As the cup sizes of British women continue to increase, it is a problem that is unlikely to go away. Woman’s health expert Dr Marilyn Glenville, author of Fat Around The Middle, says around one in five women will see a significant hike in breast size around the time of menopause, with many increasing by up to two cup sizes.

She believes the use of bust-boosting oestrogen in some HRT and the cumulative effect of years on the oestrogen-rich Pill are key reasons for the size increase. But these aren’t the only factors.

‘Early puberty is being linked to rising amounts of oestrogen in pesticides and plastics and our environment, as well as changes in our diet,’ says Dr Glenville.

‘At the other end of the scale, this is also fuelling the growth in women’s breast size as they get older.’ She also points out that in the five years leading up to the menopause, many women will also naturally gain weight around their middle. This triggers their bodies to produce more oestrogen which, in turn, stimulates the growth of fatty tissues in the breasts.

‘I see more and more women getting bigger breasts as they get older. For  many, it can be a shock,’ says Dr  Glenville. ‘They didn’t foresee they were going to get a bigger bust, and the size increase can be enough to tip them over into neck and back pain. ‘It can be especially difficult if they have slight frames, which are not used to carrying so much extra weight.’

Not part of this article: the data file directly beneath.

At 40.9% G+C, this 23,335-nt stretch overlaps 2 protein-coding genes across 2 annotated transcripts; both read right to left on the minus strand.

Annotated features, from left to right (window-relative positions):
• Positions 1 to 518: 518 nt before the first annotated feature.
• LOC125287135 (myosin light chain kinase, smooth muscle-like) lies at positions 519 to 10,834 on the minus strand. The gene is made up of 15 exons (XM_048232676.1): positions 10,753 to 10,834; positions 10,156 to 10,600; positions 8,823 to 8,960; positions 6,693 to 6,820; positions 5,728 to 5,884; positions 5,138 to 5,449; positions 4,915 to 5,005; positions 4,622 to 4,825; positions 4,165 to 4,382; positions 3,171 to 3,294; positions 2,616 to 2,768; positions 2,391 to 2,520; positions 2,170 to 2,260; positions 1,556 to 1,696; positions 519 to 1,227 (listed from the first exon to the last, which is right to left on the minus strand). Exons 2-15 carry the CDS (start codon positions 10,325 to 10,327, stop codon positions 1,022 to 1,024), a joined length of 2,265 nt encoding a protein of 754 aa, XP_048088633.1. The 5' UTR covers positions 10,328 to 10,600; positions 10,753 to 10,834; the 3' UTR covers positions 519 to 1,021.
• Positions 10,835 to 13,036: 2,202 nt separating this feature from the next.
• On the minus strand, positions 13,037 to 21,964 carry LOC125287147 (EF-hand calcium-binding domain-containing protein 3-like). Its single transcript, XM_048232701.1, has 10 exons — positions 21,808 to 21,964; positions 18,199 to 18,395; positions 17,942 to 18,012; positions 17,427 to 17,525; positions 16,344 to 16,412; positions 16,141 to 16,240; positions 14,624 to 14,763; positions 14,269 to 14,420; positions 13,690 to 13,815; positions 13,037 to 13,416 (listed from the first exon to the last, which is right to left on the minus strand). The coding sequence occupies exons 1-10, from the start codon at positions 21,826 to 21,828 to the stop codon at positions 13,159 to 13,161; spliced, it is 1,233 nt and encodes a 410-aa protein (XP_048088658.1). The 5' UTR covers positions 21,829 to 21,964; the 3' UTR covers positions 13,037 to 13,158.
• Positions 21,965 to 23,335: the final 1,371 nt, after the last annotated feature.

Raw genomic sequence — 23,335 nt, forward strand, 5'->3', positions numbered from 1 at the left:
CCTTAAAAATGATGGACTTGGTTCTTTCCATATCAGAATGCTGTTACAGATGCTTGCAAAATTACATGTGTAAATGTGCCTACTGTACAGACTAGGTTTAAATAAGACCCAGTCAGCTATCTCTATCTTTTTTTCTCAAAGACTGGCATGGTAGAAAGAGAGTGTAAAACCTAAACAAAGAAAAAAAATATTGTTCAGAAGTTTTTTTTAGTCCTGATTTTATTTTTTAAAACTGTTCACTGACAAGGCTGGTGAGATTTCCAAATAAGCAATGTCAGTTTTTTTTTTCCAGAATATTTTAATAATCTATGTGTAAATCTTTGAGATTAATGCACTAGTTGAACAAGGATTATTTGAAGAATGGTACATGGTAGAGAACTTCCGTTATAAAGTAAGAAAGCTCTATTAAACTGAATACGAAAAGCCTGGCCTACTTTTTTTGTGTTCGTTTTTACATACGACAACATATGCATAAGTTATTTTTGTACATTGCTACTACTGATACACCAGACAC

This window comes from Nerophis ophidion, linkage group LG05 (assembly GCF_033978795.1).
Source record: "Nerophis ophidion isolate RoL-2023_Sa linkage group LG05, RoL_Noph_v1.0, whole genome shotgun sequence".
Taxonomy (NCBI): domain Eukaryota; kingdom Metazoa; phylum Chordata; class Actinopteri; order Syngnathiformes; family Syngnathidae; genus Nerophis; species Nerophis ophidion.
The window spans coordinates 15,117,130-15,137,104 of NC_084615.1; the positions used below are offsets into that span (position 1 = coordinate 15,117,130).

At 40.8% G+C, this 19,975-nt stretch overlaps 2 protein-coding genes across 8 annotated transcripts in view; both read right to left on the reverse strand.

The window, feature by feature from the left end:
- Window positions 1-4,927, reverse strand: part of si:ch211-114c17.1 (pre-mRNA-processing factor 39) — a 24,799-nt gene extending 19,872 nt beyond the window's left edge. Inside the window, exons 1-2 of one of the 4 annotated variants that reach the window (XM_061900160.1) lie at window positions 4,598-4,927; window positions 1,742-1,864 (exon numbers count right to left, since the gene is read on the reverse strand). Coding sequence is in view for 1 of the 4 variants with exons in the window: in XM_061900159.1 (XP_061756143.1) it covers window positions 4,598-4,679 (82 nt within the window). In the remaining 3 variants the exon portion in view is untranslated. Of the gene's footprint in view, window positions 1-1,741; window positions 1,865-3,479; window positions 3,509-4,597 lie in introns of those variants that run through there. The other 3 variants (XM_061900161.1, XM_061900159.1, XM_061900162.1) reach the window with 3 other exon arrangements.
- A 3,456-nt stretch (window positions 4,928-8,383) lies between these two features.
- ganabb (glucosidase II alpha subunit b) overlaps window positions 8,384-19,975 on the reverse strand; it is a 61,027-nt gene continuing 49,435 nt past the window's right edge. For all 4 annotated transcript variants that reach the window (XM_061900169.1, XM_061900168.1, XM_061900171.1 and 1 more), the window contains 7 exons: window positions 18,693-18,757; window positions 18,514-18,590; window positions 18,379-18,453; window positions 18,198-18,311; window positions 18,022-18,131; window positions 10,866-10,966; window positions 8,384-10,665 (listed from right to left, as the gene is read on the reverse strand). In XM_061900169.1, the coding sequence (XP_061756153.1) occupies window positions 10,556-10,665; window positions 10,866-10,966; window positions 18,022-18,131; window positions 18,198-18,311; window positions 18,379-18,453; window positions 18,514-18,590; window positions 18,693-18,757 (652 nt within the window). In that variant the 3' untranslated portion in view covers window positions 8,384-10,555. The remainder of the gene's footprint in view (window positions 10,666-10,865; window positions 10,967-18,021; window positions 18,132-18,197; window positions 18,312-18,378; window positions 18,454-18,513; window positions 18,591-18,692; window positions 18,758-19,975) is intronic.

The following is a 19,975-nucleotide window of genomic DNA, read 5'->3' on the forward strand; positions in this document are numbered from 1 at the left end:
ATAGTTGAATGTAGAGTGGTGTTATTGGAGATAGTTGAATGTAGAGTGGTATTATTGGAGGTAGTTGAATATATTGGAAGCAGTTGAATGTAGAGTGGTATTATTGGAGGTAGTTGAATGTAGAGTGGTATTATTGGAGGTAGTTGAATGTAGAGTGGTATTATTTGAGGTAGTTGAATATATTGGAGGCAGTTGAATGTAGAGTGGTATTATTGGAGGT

Jane is delighted she finally had her breasts reduced and would urge any other woman suffering like her to do the same. ‘I feel like a woman of 30 again. My whole quality of life has improved,’ she  says.

‘I’ve got a new identity. My posture changed overnight. From being hunched over, I gained three inches in height because I could finally stand up  straight — and I also wasn’t embarrassed to do so.’

But Jane worries for future generations of young women who don’t realise the devastating consequences their burgeoning breasts could be storing up — and, indeed, may even be seeking to artificially augment them with implants.

‘Girls are already so much bigger than they were in my day, so I’m dismayed when you hear about them  wanting even larger breasts,’ she says.

‘My breasts are completely natural, but have caused me terrible pain. When I hear the younger generation say they want to be even bigger, I think: “I really hope you know what you are letting yourselves in for.” ’